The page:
The Vegie Patch

Peak oil. Rising sea levels. Climate change. Soaring energy prices. Ever wondered how self-sufficient you could be? Really if it came down to it could we survive unaided? How do you reckon we would go at generating our own food, electricity, water on a typical surburban block?.

We had a little test run here at Shambles Manor when my husband insisted on building a little vegie patch (in the front, unfinished yard). Yes he was right it did foster community relations with neighbours stopping buy to admire the handiwork. I think they are starting to get used to the weird people in the still-to-be completed shoulda-been-a-McMansion who are bringing property prices down in the area.

First step was building a little plot 2 metres by 2 metres then Mr Shambles asked nicely  (OK ordered) the girls to help – it’s not slave labour it’s a valuable learning/back-to-nature experience.

An assortment of produce was planted. Eggplants, snow peas, tomatoes, chilli, basil, coriander, grapes, lettuce, strawberries along with some marigolds which I think were supposed to keep pests away.

Lots of tender loving care was administered.

The end result? We enjoyed four or five great salads. Had a nice meal of tomato bruschetta. The herbs added flavour to a number of meals. The grapes and are almost ready for eating and the strawberry was a nice addition to my pink champagne last night.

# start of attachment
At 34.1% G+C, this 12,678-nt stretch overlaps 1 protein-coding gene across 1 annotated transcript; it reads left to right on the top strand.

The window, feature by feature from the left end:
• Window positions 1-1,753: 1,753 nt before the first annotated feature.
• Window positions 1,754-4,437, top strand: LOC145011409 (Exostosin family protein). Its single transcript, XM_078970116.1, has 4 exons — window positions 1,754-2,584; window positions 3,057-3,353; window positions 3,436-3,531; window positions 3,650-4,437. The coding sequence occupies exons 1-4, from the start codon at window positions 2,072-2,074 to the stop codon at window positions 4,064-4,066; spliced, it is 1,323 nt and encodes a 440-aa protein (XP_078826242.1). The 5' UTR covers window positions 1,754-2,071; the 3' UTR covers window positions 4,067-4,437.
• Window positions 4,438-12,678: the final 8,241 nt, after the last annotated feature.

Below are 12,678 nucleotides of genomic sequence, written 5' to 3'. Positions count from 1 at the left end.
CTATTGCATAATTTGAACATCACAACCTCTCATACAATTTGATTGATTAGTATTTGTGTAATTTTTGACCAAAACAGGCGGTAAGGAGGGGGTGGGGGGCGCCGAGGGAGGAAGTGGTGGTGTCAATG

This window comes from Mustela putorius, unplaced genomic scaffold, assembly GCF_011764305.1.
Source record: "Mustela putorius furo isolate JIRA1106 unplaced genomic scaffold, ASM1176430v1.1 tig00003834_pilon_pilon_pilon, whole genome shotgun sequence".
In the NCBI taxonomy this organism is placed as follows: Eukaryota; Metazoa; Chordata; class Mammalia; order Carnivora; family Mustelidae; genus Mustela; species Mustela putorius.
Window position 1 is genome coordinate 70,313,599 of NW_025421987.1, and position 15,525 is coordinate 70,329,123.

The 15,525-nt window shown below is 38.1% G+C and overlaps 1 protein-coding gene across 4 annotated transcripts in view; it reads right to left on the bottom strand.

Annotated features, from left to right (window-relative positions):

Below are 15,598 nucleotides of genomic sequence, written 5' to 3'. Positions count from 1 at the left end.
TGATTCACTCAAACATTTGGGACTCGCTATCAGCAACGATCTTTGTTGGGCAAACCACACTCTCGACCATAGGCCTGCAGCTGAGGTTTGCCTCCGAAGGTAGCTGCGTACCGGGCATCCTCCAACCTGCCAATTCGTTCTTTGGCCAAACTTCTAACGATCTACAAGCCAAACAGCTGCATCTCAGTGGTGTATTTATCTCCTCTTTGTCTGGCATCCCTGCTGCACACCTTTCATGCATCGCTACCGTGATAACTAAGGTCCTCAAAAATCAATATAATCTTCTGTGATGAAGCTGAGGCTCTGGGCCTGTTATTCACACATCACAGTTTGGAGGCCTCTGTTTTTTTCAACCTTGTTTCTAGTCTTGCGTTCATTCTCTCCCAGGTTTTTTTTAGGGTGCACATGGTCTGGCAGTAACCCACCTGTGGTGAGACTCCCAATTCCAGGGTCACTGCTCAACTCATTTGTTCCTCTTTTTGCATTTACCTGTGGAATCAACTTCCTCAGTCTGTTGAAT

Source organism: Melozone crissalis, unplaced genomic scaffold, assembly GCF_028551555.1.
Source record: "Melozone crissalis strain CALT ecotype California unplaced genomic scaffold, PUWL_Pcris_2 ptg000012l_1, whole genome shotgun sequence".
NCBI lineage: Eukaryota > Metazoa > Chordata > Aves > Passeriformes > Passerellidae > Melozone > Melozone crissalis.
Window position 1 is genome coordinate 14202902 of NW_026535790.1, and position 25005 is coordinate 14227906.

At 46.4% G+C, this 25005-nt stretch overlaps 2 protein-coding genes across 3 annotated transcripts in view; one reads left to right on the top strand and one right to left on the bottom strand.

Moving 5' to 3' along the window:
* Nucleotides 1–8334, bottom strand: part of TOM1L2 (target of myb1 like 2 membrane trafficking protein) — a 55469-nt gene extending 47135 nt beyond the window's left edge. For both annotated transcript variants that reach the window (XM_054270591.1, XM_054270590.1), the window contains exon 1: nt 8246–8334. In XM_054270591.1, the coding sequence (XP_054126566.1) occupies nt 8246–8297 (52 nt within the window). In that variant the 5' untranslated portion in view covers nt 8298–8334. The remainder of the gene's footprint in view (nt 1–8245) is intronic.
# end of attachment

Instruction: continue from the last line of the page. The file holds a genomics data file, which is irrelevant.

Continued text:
Frankly, it took a bit of work. I’m thinking if push comes to shove and our only food source is the front yard we could be in trouble.


17 thoughts on “The Vegie Patch

  1. As my husband said to one of our kids once when he was ‘encouraging’ him to help tidy up the garden – “Ah no, not at all – it’s not child labour – I’d have to pay you for that.” Nice looking veggies!

  2. We turning the side of a small hill in our back yard into a veggie/herb garden this year. I can’t wait to have enough veggies to can my own sauces. Yum…

  3. As a snow and rain covered Ohio girl, it’s so nice to see veggies growing and hear about freshly made bruschetta. 🙂 Even if you can’t sustain your family with your little plot, I imagine that the 5 salads were pretty tasty!

  4. we had a garden, but the deer ate it. i’ll try again next summer. we did eat some delicious cucumbers, and there is nothing like harvesting food and eating it for dinner for freshness! good for your honey, and your girls. and you, too!

  5. My father once planted something like… a dozen+ zucchini plants.. we ate zucchini at LEAST 4 times a week that summer. I had no idea how many ways you could eat zucchini – you could stuff it with sausage, you could put it on pasta, you could make zucchini parmesean, you can fry up the flowers and eat them for breakfast, you can make quiche… etc, etc, etc.

    Your garden looks like fun, maybe next year your crop will go up since you figured it all out this year!

    Also, strawberries and pink champagne sound delicious.

  6. My husband grows tomatoes every year and we manage to get a few before the heat (we live in Az)gets to be too much for them. Despite the limited production he goes all out and buys plants, fertizer, mulch and whatever else he thinks is needed. I’ve accused him of growing $47 tomatoes (a piece) He makes up for it with the crop of oranges, grapefruit and lemons we get Jan–April.

  7. Lovely! We’re going to be trying a veggie patch this summer too. I hope we’ll get a few salads as well. Oh, and I would definitely be in trouble if we had to be self-sufficient…

  8. Having grown anything at all you’re a good deal ahead of many folks; well done for getting started and it’ll be easy to do more as you go on! Just be careful you don’t overtax yourself with the blogging aspect! Just kidding. Those homegrown salads are truly the best – savour them.

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